Children born through AHR and/or surrogacy arrangements undertaken by Canadian intending parents who, following a DNA test, have been found to have no genetic link to the Canadian parents, are not eligible for citizenship by descent. See Appendix B below for the refusal letter template.

Possible Scenarios and Corresponding Solutions in the Absence of a Genetic Link

1. Where Canadian parents are not yet legally recognized as parents in the foreign jurisdiction

Parents may wish to explore options for intercountry adoption in order to regularize the parental relationship for the purpose of applying for Canadian citizenship or immigration assuming that the adoption meets all of the requirements of the Citizenship Act and Regulations or the Immigration and Refugee Protection Act and Regulations. Several requirements must be satisfied for both intercountry adoptions and subsequent applications for either Canadian citizenship or immigration status (see CP 14 and OP 3).

2. Where Canadian parents are recognized as the legal parents in the foreign jurisdiction

However, in situations where AHR and/or surrogacy arrangements have been made, a person may already be legally recognized as a parent in the foreign jurisdiction where the birth certificate was issued, including having their name on the birth certificate. As such, adoption may not be possible. In these cases, the parent will be asked to submit written confirmation from the foreign jurisdiction or from expertise at the visa office that adoption is not possible. Adoption may also not be possible for other compelling reasons (for instance, some jurisdictions will not allow interreligious adoption or same-sex couple adoption).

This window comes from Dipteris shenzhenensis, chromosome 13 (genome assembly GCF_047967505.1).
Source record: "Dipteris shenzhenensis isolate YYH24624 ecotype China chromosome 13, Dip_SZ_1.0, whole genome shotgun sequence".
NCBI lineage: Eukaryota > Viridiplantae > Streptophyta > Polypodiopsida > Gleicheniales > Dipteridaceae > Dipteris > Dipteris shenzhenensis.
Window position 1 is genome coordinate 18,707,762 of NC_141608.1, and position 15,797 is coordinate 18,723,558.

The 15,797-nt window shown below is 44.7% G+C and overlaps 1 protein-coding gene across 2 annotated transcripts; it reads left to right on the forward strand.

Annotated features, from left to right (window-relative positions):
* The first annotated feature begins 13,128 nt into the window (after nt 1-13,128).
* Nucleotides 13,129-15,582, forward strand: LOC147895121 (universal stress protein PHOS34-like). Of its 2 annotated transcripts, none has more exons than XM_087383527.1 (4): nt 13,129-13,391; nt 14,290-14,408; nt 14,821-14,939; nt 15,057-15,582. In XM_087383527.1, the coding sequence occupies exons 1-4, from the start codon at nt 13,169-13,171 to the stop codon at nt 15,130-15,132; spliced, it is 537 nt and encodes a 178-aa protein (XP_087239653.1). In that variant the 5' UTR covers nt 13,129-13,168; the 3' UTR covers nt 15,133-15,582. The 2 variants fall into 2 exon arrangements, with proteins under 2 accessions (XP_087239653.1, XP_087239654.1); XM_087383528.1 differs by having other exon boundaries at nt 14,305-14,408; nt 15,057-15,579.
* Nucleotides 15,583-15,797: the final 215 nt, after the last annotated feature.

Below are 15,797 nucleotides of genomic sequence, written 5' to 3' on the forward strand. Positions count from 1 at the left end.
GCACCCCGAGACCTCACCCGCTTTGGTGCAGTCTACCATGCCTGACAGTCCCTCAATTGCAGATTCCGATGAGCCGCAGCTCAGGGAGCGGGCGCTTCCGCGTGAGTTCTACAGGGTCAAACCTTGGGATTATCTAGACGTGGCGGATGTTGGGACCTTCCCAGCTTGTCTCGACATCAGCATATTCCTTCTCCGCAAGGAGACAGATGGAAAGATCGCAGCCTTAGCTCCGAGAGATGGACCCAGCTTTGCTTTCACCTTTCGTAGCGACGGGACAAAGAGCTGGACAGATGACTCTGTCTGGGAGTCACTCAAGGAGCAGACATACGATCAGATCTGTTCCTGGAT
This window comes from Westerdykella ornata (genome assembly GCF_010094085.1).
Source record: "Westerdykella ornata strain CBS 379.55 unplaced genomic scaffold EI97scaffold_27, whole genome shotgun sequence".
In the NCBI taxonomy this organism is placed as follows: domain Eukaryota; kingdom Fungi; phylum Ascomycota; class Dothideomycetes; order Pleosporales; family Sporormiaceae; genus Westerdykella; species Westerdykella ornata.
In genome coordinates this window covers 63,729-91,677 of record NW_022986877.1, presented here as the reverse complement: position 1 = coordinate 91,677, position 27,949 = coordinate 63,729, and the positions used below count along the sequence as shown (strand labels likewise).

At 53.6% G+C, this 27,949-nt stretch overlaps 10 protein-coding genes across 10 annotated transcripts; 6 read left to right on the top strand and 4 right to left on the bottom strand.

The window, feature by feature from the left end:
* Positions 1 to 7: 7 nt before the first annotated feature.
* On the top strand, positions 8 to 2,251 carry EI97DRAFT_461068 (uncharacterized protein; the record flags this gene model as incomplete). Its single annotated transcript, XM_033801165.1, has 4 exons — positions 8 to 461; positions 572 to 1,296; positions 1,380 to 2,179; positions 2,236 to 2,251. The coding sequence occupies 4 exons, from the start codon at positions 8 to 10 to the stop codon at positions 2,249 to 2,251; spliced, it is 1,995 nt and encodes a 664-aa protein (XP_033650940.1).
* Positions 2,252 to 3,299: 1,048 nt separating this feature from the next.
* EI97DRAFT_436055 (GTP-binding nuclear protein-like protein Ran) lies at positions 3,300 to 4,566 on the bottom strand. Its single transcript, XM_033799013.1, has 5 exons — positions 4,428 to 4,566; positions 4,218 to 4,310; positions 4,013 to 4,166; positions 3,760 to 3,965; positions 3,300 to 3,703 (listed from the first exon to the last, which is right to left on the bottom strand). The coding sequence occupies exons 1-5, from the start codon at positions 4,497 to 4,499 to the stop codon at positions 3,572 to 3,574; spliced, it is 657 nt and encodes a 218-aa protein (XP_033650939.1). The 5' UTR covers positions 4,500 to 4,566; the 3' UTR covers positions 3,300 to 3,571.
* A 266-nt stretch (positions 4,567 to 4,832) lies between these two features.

3. Options for discretionary processing

In cases where there is no genetic link between the Canadian intending parent(s) and the child, and where adoption is not possible, facilitation of their return to Canada may be made through discretionary immigration processing. One option is to consider issuing the child a temporary resident permit to enter Canada and, subsequently, an application for humanitarian and compassionate permanent residence processing can be made on behalf of the child from within Canada to ultimately access citizenship under subsection 5(2) of the Citizenship Act. The other option is to apply for a grant of citizenship under subsection 5(4) of the Citizenship Act. These cases will be referred to Case Management Branch and will be assessed on an individual basis.

Documents to Submit

In all cases involving AHR and/or surrogacy, in addition to the birth certificate of the child, parents will need to submit:

  • Proof of payment of hospital bills
  • Contractual agreement with the lab
  • Contractual agreement with the surrogate mother.

If DNA results are not submitted

If the applicant does not submit DNA results within 60 days, the application may be refused.

If DNA results are not acceptable

If the DNA results are not acceptable because they are not conducted by an accredited laboratory, then the applicant will be given 60 days to take corrective measures.

If the DNA results are not conclusive, the applicant will be advised to follow the procedure for the absence of a genetic link as outlined above.

If the applicant does not comply with these procedures, the application may be refused.

Date Modified: